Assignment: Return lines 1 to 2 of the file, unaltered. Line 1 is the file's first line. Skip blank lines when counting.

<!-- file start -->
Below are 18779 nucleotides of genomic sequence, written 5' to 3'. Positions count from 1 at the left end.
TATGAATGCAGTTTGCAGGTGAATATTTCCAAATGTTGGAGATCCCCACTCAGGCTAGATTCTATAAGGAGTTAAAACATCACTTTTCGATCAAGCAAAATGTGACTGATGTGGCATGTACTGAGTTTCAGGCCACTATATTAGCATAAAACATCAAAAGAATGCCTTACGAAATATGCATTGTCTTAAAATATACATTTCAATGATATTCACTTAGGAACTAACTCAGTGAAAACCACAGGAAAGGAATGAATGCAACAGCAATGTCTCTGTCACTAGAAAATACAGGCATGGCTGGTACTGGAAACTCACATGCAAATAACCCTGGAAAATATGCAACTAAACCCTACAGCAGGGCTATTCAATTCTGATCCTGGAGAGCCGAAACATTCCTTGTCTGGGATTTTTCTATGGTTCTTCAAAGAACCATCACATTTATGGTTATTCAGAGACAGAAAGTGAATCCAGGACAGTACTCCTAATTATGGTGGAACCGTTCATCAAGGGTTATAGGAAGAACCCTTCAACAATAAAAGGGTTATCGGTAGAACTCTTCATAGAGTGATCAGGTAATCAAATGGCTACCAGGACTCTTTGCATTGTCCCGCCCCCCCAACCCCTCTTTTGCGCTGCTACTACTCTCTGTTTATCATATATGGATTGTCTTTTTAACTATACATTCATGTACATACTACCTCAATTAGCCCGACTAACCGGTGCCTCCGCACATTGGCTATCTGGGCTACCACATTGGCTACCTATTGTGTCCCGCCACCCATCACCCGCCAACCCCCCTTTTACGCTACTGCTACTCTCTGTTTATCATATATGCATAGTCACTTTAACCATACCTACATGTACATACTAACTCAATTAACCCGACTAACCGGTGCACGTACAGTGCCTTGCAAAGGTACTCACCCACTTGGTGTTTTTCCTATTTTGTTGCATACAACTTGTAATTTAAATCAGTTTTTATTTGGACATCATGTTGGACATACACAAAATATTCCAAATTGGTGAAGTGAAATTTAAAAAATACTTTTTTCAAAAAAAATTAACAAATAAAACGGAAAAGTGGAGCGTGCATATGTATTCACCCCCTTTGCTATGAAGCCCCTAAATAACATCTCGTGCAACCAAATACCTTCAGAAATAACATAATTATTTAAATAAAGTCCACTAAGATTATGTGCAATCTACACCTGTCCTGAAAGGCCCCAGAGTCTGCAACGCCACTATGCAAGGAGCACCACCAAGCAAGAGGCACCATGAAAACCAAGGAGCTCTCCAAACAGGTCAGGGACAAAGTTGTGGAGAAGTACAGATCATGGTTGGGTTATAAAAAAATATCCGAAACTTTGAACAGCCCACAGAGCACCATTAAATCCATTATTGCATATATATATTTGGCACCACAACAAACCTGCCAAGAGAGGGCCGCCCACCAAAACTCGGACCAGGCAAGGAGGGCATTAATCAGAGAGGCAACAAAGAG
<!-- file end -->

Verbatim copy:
Below are 18779 nucleotides of genomic sequence, written 5' to 3'. Positions count from 1 at the left end.
TATGAATGCAGTTTGCAGGTGAATATTTCCAAATGTTGGAGATCCCCACTCAGGCTAGATTCTATAAGGAGTTAAAACATCACTTTTCGATCAAGCAAAATGTGACTGATGTGGCATGTACTGAGTTTCAGGCCACTATATTAGCATAAAACATCAAAAGAATGCCTTACGAAATATGCATTGTCTTAAAATATACATTTCAATGATATTCACTTAGGAACTAACTCAGTGAAAACCACAGGAAAGGAATGAATGCAACAGCAATGTCTCTGTCACTAGAAAATACAGGCATGGCTGGTACTGGAAACTCACATGCAAATAACCCTGGAAAATATGCAACTAAACCCTACAGCAGGGCTATTCAATTCTGATCCTGGAGAGCCGAAACATTCCTTGTCTGGGATTTTTCTATGGTTCTTCAAAGAACCATCACATTTATGGTTATTCAGAGACAGAAAGTGAATCCAGGACAGTACTCCTAATTATGGTGGAACCGTTCATCAAGGGTTATAGGAAGAACCCTTCAACAATAAAAGGGTTATCGGTAGAACTCTTCATAGAGTGATCAGGTAATCAAATGGCTACCAGGACTCTTTGCATTGTCCCGCCCCCCCAACCCCTCTTTTGCGCTGCTACTACTCTCTGTTTATCATATATGGATTGTCTTTTTAACTATACATTCATGTACATACTACCTCAATTAGCCCGACTAACCGGTGCCTCCGCACATTGGCTATCTGGGCTACCACATTGGCTACCTATTGTGTCCCGCCACCCATCACCCGCCAACCCCCCTTTTACGCTACTGCTACTCTCTGTTTATCATATATGCATAGTCACTTTAACCATACCTACATGTACATACTAACTCAATTAACCCGACTAACCGGTGCACGTACAGTGCCTTGCAAAGGTACTCACCCACTTGGTGTTTTTCCTATTTTGTTGCATACAACTTGTAATTTAAATCAGTTTTTATTTGGACATCATGTTGGACATACACAAAATATTCCAAATTGGTGAAGTGAAATTTAAAAAATACTTTTTTCAAAAAAAATTAACAAATAAAACGGAAAAGTGGAGCGTGCATATGTATTCACCCCCTTTGCTATGAAGCCCCTAAATAACATCTCGTGCAACCAAATACCTTCAGAAATAACATAATTATTTAAATAAAGTCCACTAAGATTATGTGCAATCTACACCTGTCCTGAAAGGCCCCAGAGTCTGCAACGCCACTATGCAAGGAGCACCACCAAGCAAGAGGCACCATGAAAACCAAGGAGCTCTCCAAACAGGTCAGGGACAAAGTTGTGGAGAAGTACAGATCATGGTTGGGTTATAAAAAAATATCCGAAACTTTGAACAGCCCACAGAGCACCATTAAATCCATTATTGCATATATATATTTGGCACCACAACAAACCTGCCAAGAGAGGGCCGCCCACCAAAACTCGGACCAGGCAAGGAGGGCATTAATCAGAGAGGCAACAAAGAG